HUNDREDS OF PEOPLE attending London's Infosec conference logged into a rogue wireless hotspot that could have left them open to attack by hackers.
For a couple of hours on days one and two of the conference, insecurity firm Cryptocard created a wireless hotspot called 'Infosecfreewifi'. It found that 143 people connected to the rogue network on Tuesday and 162 people on Wednesday. In the space of just two hours on each day.
Afterwards the firm did a live demonstration on stage, where it set up a new wireless hotspot, calling it 'BT Openzone'. These networks connect to Iphones automatically, so when it was switched on Apple devices throughout the conference joined.
"We identified one of these individuals, and asked permission for them to go off and search the web and do what they do with their Iphone," said Jason Hart, an ethical hacker working at Cryptocard. "There and then, every username, password, email, application appeared on the screen."
Hart said that he didn't expect quite so many people to connect up to the rogue Infosec network, expecting only around 20 or 30 people to log on from an audience that should be pretty security conscious.
But unsecured WiFi networks are pretty common, and even the hacks at Infosec were forced to use a connection without the need of a password. Without decent antivirus or malware protection on your computer, you would obviously be in trouble if a criminal was looking to take advantage of you.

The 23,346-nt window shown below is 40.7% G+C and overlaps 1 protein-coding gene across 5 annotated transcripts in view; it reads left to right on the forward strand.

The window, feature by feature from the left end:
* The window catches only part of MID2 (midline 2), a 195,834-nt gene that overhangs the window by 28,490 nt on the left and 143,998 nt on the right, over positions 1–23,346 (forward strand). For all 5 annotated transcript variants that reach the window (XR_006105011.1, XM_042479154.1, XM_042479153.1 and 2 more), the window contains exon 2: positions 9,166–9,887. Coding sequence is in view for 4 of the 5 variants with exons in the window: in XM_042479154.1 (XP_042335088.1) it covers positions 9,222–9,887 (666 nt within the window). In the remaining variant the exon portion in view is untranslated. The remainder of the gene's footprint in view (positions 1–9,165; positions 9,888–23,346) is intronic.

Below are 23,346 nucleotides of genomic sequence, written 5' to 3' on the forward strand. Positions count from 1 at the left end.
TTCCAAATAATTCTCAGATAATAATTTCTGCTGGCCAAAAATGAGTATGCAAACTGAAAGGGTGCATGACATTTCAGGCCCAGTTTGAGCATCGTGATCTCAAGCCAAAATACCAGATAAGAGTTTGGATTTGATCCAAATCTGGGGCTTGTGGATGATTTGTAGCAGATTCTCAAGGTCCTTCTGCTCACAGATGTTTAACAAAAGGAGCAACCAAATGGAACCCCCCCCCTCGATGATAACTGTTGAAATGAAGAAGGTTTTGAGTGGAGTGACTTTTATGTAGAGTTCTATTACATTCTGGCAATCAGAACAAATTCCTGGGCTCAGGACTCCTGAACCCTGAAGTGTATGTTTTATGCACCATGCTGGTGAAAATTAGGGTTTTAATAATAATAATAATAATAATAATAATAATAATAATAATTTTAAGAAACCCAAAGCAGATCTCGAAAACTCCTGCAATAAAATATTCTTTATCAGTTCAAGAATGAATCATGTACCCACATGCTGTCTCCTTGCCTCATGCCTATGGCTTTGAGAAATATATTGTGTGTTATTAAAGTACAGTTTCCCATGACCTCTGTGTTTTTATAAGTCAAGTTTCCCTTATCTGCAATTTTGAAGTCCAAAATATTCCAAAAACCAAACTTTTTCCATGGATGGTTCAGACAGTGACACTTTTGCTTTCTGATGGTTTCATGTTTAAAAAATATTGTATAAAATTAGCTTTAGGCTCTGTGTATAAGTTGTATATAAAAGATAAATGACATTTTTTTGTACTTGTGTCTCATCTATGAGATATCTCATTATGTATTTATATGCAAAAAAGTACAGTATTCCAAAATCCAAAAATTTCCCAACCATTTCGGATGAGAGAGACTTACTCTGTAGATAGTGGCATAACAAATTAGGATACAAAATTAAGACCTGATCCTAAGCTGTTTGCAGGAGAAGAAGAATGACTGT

The worst case scenario would be if a computer user offered up credit card details or other financial information using a network created by a cyber criminal. A typical sort of attack would see the creation of a fake website asking for credit card details to pay for the WiFi connection.
Hart said, "Somebody needs to take ownership. I think at the moment from the telcos point of view it's the individual's problem."
"For me personally, even security people don't realise the issue. People focus on zero-day exploits and other things that are happening, but every single successful attack is around the basics. People assume the basics are being taken care of. I can guarantee they're not."